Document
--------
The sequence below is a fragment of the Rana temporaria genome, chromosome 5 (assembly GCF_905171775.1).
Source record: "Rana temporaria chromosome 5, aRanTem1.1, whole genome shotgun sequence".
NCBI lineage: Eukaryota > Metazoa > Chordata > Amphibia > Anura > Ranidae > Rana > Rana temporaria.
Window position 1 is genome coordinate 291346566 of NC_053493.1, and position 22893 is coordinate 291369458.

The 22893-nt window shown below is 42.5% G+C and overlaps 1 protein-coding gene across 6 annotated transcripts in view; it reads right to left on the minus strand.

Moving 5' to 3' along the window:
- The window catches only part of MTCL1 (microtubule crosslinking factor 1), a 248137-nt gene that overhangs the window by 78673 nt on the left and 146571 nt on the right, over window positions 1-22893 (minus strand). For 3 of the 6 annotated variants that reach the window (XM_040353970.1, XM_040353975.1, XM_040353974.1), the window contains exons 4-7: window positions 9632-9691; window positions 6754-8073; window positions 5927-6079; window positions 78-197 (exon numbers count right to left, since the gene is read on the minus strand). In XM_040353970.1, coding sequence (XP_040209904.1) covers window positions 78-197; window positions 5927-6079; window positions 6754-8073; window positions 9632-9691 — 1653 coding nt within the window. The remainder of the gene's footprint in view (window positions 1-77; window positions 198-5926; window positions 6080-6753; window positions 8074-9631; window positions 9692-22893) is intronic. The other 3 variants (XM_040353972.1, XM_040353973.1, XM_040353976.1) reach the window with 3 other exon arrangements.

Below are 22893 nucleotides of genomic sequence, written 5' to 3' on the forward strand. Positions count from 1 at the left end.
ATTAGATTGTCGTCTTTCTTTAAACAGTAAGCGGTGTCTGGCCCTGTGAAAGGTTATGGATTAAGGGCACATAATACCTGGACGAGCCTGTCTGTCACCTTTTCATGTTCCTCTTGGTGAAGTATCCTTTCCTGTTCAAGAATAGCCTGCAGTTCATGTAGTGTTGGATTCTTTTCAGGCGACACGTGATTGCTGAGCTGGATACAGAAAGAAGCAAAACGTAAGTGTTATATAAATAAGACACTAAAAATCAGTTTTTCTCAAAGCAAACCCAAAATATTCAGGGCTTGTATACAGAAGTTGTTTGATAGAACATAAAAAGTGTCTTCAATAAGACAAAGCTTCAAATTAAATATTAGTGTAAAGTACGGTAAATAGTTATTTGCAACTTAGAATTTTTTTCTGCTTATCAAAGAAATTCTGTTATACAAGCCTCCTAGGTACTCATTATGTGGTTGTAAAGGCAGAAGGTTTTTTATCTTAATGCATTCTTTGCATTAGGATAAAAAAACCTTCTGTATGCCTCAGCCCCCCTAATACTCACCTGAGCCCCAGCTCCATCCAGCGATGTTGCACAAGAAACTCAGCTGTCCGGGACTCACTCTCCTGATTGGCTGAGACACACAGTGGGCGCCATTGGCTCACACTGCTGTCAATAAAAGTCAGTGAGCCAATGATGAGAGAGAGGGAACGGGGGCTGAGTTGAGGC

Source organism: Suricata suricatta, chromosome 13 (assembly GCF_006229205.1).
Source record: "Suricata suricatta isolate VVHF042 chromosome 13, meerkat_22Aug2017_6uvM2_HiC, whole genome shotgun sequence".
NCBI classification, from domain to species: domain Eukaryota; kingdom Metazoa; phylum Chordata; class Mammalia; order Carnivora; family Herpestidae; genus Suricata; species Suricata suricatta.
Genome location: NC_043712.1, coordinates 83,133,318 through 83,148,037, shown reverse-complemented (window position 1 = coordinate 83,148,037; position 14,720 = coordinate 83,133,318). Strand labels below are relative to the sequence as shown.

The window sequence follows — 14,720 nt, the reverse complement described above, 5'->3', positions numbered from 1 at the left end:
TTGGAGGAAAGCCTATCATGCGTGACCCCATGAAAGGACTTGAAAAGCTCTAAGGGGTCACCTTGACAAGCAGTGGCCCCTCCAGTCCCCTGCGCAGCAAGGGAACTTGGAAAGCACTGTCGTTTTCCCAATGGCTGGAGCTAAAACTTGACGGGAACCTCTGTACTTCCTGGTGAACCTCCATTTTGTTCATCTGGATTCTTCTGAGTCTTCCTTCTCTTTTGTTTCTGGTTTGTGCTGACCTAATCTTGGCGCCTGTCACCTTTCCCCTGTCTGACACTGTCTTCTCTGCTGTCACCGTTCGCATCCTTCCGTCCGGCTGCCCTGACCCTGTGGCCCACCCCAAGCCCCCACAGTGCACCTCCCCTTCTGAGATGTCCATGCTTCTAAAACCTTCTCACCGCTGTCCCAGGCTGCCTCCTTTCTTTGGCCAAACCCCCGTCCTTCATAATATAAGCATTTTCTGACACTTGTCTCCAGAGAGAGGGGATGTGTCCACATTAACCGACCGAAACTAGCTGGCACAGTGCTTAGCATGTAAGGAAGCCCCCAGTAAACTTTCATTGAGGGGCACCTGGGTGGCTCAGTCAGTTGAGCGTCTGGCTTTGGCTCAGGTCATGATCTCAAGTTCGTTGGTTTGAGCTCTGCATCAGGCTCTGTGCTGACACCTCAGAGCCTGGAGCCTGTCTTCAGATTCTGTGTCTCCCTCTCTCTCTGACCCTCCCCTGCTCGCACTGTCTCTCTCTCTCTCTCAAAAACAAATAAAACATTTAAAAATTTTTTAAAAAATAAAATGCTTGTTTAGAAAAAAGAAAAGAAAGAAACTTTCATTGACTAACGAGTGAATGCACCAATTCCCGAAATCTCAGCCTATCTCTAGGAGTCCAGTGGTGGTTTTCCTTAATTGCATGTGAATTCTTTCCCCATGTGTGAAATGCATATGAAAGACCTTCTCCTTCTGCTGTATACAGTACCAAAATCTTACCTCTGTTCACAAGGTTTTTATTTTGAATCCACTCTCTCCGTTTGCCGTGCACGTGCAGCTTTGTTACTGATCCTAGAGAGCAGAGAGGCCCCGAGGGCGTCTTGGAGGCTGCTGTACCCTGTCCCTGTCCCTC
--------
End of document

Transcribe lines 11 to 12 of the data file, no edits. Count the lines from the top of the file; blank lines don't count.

Source record: "Suricata suricatta isolate VVHF042 chromosome 13, meerkat_22Aug2017_6uvM2_HiC, whole genome shotgun sequence".
NCBI classification, from domain to species: domain Eukaryota; kingdom Metazoa; phylum Chordata; class Mammalia; order Carnivora; family Herpestidae; genus Suricata; species Suricata suricatta.